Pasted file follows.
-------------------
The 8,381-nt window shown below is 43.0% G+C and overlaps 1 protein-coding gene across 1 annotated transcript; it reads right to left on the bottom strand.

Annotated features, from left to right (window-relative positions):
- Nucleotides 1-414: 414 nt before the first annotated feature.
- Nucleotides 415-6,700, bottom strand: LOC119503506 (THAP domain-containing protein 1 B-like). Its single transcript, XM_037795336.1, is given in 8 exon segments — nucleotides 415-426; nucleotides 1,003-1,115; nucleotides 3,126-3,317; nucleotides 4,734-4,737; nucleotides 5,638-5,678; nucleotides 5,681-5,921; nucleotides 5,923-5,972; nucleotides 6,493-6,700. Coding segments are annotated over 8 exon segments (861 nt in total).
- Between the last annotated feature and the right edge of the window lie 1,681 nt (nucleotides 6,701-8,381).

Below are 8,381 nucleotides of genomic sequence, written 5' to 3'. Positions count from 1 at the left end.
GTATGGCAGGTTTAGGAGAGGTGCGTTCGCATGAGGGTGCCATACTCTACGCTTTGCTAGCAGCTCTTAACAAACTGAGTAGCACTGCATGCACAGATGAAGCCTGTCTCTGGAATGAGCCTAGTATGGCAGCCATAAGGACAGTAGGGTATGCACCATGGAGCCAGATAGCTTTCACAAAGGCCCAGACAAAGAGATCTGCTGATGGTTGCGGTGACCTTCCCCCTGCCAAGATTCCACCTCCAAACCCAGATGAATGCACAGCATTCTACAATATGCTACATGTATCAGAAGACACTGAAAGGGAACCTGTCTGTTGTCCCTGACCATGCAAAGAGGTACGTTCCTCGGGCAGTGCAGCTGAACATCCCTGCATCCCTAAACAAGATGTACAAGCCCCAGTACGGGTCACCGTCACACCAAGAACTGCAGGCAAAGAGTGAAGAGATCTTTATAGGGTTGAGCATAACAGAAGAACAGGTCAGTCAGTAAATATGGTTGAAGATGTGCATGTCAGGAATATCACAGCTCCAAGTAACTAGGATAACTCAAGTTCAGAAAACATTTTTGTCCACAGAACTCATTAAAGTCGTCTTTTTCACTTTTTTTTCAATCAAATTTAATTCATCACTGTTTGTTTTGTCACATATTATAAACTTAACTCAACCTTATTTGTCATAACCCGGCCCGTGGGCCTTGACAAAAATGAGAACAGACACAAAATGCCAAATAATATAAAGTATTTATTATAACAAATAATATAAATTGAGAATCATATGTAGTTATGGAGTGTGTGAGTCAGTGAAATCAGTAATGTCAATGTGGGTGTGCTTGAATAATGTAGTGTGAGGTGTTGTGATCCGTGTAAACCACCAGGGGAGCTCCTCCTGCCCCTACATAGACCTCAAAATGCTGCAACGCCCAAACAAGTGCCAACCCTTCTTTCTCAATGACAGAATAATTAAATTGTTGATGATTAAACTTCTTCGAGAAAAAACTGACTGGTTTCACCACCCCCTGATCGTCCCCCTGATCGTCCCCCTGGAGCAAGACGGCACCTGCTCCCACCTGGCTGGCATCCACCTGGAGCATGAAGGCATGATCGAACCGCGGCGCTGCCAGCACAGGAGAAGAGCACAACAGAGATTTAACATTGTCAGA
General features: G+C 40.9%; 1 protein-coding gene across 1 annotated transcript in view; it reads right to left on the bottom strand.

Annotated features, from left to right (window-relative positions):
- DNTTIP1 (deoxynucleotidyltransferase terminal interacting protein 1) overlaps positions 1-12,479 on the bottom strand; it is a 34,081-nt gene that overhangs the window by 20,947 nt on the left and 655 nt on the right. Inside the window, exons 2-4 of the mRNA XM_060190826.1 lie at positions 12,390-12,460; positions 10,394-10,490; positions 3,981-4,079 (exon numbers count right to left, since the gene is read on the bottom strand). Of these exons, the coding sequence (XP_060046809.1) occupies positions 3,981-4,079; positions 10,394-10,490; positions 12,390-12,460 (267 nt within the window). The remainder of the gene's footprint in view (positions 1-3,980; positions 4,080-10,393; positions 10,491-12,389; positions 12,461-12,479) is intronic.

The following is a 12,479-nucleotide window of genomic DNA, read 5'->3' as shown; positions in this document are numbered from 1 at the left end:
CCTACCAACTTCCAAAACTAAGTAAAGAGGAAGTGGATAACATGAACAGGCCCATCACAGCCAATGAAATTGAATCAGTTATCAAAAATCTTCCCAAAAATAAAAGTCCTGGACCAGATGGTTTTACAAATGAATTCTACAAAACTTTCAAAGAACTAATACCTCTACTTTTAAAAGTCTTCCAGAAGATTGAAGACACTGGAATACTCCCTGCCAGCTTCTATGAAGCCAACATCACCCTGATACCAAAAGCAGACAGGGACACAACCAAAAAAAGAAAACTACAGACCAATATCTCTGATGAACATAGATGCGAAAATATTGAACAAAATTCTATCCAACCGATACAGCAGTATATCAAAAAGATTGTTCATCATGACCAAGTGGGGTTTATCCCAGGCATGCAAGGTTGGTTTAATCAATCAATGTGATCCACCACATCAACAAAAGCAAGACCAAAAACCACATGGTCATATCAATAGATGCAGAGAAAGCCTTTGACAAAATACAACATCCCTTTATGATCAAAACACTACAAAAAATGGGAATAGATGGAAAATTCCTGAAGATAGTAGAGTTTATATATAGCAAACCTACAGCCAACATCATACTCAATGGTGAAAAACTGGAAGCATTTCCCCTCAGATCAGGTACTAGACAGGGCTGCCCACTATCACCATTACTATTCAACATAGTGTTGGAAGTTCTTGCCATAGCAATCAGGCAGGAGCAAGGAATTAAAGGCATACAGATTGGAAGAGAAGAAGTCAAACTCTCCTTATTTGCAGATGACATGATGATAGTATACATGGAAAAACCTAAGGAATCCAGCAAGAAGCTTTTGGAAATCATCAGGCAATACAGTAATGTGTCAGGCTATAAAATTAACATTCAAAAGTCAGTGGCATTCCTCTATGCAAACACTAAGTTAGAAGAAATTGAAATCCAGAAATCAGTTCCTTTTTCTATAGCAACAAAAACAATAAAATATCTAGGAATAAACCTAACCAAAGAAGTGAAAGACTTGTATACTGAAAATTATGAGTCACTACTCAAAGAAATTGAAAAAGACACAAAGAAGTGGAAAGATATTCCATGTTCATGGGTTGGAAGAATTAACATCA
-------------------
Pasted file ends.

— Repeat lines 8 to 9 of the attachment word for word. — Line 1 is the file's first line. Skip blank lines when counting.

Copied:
General features: G+C 40.9%; 1 protein-coding gene across 1 annotated transcript in view; it reads right to left on the bottom strand.

Annotated features, from left to right (window-relative positions):